Kate Chopin





I FA


Kate Chopin’s second and final novel, The Awakening, was published in 1899 at the height of


her popularity. Ironically, this work, now regarded as a classic, essentially marked the end of


Chopin’s writing career. The Awakening has now earned a place in the literary canon for the


way it uses these formal and structural techniques to explore themes of marriage,


motherhood and woman’s independence, desire, and sexuality. In my opinion all these issues


are best seen in the last chapter. That’s why I am to write about it.


Chapter XXXIX begins on Grand Isle. Victor and Mariequita flirt and discuss Edna’s


dinner party while Victor does construction work. Unexpectedly, they see Edna walking


toward them. It is still long before the summer season, but Edna explains that she has come


alone to the island in order to rest. She makes plans to have lunch with the pair and then walks


down to the beach for a swim, ignoring Victor and Mariequita’s claims that the water is much


too cold. As she walks along the beach, Edna’s thoughts are utterly different. Once she


reaches the water, she removes the garment with no one in sight. Edna stands “naked in the


open air, at the mercy of the sun, the breeze that beat upon her, and the waves that invited


her.” She swims out into the water. Eventually tiredness goes beyond her. The recollections of


her early days fill her thoughts as she gives up to the expanse of the deep.


First thing I would like to describe is deconstruction. I would like to point that the last


scene brings the variety of meanings and interpretations. On the one hand, the suicide is an act


of final capitulation to the power of social traditions. On the other hand such a surrender is


generous—that Edna does not want to “trample on the little lives” of her sons and cause them


pain. The suicide can also be seen as Edna’s rebellious declaration of her own will: because


Edna refuses to be tied down and to sacrifice “herself,” she bravely sacrifices her life for the


sake of upholding her integrity and sovereignty. According to Mademoiselle Reisz’s words:


“The artist must possess the courageous soul that dares and defies.”


By drowning herself she ensures that her last act is a self-determined one. Then we can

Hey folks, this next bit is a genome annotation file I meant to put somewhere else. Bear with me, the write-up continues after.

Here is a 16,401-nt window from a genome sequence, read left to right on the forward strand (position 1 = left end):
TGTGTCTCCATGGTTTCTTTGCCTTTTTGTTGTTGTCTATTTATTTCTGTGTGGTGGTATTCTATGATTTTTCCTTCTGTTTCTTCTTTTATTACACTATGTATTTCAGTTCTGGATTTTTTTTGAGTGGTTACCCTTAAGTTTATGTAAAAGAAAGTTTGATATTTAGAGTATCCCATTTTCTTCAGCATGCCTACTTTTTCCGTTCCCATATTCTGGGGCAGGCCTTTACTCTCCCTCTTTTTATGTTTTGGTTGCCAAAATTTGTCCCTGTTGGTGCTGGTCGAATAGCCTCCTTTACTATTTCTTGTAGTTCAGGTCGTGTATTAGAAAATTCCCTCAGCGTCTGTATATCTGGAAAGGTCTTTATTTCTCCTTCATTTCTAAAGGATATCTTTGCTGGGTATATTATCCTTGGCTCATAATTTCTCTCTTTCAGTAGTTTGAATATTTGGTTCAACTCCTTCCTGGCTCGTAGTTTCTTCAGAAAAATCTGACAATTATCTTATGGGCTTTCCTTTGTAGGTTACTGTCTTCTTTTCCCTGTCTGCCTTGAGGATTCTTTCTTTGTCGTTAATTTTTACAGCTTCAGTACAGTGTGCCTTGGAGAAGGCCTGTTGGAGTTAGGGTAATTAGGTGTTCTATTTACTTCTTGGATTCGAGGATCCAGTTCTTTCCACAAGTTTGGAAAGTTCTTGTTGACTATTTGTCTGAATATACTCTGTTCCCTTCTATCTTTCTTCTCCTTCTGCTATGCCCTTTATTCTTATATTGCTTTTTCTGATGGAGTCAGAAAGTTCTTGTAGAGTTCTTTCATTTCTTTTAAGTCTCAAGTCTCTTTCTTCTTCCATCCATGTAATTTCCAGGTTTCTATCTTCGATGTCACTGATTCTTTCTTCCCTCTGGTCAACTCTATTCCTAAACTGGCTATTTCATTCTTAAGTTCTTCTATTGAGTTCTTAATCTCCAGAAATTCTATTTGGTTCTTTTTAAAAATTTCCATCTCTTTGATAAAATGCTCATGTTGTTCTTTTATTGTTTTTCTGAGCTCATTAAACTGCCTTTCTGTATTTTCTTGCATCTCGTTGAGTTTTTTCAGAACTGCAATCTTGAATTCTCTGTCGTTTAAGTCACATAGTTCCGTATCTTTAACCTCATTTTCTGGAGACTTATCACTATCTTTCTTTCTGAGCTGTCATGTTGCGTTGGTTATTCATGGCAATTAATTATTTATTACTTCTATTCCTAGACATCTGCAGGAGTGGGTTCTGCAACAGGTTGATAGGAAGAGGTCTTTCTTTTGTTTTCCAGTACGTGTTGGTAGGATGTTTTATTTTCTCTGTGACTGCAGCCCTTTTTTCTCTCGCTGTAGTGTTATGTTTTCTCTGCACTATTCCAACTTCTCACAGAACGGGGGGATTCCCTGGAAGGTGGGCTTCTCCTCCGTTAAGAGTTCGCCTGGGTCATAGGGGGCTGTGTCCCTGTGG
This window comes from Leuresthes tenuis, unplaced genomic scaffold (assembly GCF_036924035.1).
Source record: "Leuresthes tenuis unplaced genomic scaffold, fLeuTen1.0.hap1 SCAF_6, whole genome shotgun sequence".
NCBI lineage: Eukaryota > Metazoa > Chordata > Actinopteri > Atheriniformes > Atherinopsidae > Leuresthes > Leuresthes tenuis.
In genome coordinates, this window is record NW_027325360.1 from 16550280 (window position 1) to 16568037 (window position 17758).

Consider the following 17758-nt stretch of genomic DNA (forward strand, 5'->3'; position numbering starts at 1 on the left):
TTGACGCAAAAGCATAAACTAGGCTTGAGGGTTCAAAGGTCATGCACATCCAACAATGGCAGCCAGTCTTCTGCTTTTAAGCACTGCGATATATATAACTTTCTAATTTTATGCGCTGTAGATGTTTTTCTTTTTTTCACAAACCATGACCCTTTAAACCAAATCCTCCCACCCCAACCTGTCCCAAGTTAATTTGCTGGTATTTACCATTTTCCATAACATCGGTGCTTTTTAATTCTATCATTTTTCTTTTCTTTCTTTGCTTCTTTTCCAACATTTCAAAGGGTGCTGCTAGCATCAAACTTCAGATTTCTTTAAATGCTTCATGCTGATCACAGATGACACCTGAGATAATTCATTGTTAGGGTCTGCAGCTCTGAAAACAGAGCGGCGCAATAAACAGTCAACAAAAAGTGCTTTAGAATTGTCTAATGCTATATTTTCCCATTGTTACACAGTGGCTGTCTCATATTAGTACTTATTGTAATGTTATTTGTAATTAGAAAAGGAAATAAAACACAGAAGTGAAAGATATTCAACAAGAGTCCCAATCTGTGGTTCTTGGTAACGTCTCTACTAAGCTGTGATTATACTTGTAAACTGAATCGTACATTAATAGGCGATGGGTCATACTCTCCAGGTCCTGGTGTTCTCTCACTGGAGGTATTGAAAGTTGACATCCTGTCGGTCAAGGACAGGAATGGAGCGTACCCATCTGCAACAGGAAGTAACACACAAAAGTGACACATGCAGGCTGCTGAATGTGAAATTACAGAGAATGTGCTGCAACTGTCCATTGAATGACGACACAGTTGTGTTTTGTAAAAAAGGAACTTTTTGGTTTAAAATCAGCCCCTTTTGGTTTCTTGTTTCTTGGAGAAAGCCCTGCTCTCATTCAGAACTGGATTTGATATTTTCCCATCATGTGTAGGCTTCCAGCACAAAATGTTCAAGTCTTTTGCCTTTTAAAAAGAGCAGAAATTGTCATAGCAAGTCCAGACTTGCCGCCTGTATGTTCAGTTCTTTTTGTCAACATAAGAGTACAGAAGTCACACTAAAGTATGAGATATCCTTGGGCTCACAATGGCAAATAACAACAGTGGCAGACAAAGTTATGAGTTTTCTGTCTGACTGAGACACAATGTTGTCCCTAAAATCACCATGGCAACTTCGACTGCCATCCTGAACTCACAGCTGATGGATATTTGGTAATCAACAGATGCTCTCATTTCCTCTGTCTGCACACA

presume that she kills herself because she can’t stand being without Robert, whom she loves


with all her heart. Edna feels an overwhelming sense of solitude.


Alone in a world in which she has found no feeling of belonging, she can find only one


answer to the unavoidable and heartbreaking boundaries of society. She returns


to Grand Isle, the site of her first moments of emotional, sexual, and intellectual awareness,


and, in a final escape, gives herself to the sea. Then we can also consider another reason.


She commits suicide simply because she is in love in Madam Ratignolle. We can presume so


because in one of the previous chapters we can read:


“Never had that lady seemed a more tempting subject at that moment,


seated there like some sensuous Madonna, with the gleam of the fading day


enriching her splendid colour”.



Next I will try to show some influences of feminism in this last chapter.


In the XIXth century women were supposed to be good mothers and wives. Society believed


that a married woman needed to make both her husband\'s and children\'s needs her first


priority. Her duty included chores around the house. Woman’s role was within the home.


Women were not to have their own ambitions and plans. They were a sort of property of their


husbands.


In the last chapter we can notice Edna’s unawareness of her feelings. She seems to


exist in a sort of semi-conscious state. She doesn’t want to be a good wife or even a good


mother. Her own children appear before her as “antagonists who had overcome her”


She breaks away the traditional woman’s role. Now she can understand her own words


which she said to Adele long ago:


“I would give up the unessential; I would give my money, I would give my life for my


children; but I wouldn’t give myself”.


Committing suicide, she thinks of her family but she seems to be finally